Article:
USC is located near South LA, Inglewood, and Watts— cities known for their high crime rates and numerous gangs. USC offers various services to students who may encounter dangers associated with these gangs off campus, to ensure their safety and well-being. However, when it comes to a life or death situation, it can be hard for your average sleep-deprived college student to quickly find the right person to call for help. Instead, why not make an application that holds all important emergency contacts in one place, just one phone call away? And one that allows students to get help for reasons beyond just physical safety?

What it does

USC SOS is a service that acts as a hub for various emergency contacts at USC. Users can call in or click on the "call" button through the USC SOS mobile app to gain access to these contacts. (The mobile app is currently available only for Andriod users.) USC SOS offers users 6 different options to connect to: Covid-19 Hotline, Department of Safety, Campus Cruiser, Mental Health Counseling, RA Emergency Response and Other services (such as Finance, Personal Tragedy, or Housing). The app also allows for quick connection to 911 in case of a life-threatening emergency. USC SOS allows for flexibility in that users can either manually or verbally connect to these options.

USC SOS is built on a Twilio trial account at the current moment, which means the application cannot validate other phone numbers except the owner's. It is normal at this stage for the phone calls to result in hang ups due to our financial insufficiency for number validations. As a result, we included option 7, which will direct users to a connected call to demonstrate the practicality of USC SOS.

How we built it

We built the interactive voice response (IVR) through Twilio console studio, where we implemented flow control and voice functions. The implementation is made with web-like interactions among the "Split based on dial or speech" widgets and the combination of "Gather input on call" and "Connect call to" widgets. For the mobile application, we used React-Native to enhance user interface(UI) by linking to the Twilio flow chart. We published the mobile app through the Expo-CLI framework.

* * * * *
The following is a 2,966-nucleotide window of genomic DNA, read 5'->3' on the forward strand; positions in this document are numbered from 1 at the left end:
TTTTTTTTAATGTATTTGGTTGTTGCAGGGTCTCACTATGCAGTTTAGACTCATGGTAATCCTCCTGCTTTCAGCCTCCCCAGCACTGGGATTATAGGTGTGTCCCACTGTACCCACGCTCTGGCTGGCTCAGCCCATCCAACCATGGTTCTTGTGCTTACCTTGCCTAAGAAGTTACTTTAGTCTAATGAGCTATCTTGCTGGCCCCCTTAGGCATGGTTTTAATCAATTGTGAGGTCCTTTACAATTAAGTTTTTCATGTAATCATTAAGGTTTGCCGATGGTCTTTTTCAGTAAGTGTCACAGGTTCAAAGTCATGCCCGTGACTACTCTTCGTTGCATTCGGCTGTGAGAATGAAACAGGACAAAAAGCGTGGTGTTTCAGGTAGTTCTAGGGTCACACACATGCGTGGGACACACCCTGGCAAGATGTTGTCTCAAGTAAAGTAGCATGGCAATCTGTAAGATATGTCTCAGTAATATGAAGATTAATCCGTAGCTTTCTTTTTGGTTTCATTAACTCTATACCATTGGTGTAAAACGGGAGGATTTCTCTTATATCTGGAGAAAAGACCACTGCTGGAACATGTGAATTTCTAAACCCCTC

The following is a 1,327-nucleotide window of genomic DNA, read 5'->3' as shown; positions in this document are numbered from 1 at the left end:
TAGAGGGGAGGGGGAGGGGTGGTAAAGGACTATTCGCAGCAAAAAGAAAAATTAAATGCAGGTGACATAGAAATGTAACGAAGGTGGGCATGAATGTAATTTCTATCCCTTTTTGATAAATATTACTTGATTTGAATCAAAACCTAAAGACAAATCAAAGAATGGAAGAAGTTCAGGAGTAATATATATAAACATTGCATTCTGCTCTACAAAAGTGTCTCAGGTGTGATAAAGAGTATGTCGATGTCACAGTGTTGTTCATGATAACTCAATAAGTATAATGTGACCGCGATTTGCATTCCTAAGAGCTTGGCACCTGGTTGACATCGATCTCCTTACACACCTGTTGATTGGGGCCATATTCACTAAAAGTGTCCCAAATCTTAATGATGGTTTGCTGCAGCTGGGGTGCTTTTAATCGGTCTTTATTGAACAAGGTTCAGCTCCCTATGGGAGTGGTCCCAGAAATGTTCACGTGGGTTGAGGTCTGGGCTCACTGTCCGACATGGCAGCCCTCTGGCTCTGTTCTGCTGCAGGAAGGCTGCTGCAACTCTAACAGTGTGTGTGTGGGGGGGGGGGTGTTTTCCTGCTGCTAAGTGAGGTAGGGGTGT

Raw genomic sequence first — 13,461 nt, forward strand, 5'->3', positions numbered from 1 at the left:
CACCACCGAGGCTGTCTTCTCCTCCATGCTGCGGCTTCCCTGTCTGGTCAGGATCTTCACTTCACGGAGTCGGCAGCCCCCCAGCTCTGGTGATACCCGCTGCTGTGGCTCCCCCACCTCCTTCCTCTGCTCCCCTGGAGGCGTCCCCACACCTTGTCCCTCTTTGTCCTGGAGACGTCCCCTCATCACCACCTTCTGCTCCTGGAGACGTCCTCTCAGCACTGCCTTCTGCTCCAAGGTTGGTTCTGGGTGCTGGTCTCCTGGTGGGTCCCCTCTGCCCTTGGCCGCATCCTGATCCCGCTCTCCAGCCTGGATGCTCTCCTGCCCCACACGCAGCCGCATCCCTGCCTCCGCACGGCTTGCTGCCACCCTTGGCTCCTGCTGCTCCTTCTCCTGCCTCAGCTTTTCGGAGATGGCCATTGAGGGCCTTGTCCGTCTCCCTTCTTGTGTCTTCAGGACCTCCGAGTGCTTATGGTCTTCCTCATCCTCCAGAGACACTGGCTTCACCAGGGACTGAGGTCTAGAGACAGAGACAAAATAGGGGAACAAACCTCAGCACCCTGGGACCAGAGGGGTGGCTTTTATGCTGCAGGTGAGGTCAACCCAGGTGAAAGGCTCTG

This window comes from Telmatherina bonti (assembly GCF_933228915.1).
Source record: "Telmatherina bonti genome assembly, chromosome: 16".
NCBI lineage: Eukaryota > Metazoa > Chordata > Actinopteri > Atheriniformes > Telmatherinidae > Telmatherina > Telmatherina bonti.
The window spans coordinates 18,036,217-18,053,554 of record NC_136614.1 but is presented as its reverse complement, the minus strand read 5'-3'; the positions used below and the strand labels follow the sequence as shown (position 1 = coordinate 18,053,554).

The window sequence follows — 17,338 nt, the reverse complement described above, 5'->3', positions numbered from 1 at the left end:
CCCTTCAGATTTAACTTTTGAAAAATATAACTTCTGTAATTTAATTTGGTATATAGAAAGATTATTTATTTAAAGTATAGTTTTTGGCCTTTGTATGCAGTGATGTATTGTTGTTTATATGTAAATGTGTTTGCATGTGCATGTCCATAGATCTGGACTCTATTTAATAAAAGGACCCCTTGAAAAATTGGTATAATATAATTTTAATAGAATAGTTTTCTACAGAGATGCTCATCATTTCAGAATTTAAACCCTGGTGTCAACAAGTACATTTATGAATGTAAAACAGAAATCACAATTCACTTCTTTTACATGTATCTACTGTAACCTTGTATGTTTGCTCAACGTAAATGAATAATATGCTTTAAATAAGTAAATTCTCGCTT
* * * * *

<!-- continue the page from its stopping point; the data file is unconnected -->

Challenges we ran into

  • Not all members had expertise on the chosen programming language for our project.
  • The need to quickly learn Twilio, Expo-Cli and React-Native from scratch.
  • Communication across different time zones/locations.
  • Coming up and moving forward with a project idea that pertains to our abilities as a team.
  • Misdirections in the research process that stagnate progress.

Accomplishments that we're proud of

Even though we haven’t met before AthenaHacks, we were able to work together effectively and evenly divide our tasks to create a tangible, useful application for USC students. All teammates had different levels of experience in languages and expertise in different areas; we witnessed the clash of diversifying talents and are incredibly pleased with how we all came together to build a product that can help serve those in need.

What we learned

  • Working with Twilio
  • Working with React-Native
  • Working with Expo-Cli
  • Creating a mobile web app
  • Publishing a mobile web app
  • Developing and building a product in less than 24 hours
  • Designing a mobile user interface

What's next for USC SOS

  • Receive funds in order to authorize and validate phone numbers.
  • Implement a list of all emergency contacts on the mobile interface to increase user accessibility.
  • Update phone numbers to most recent/valid numbers.
  • Expand consumer market to include IOS users.
  • Expand market to include clients in various professions.
  • Allow users to bookmark the most-called number to allow for personalized access.

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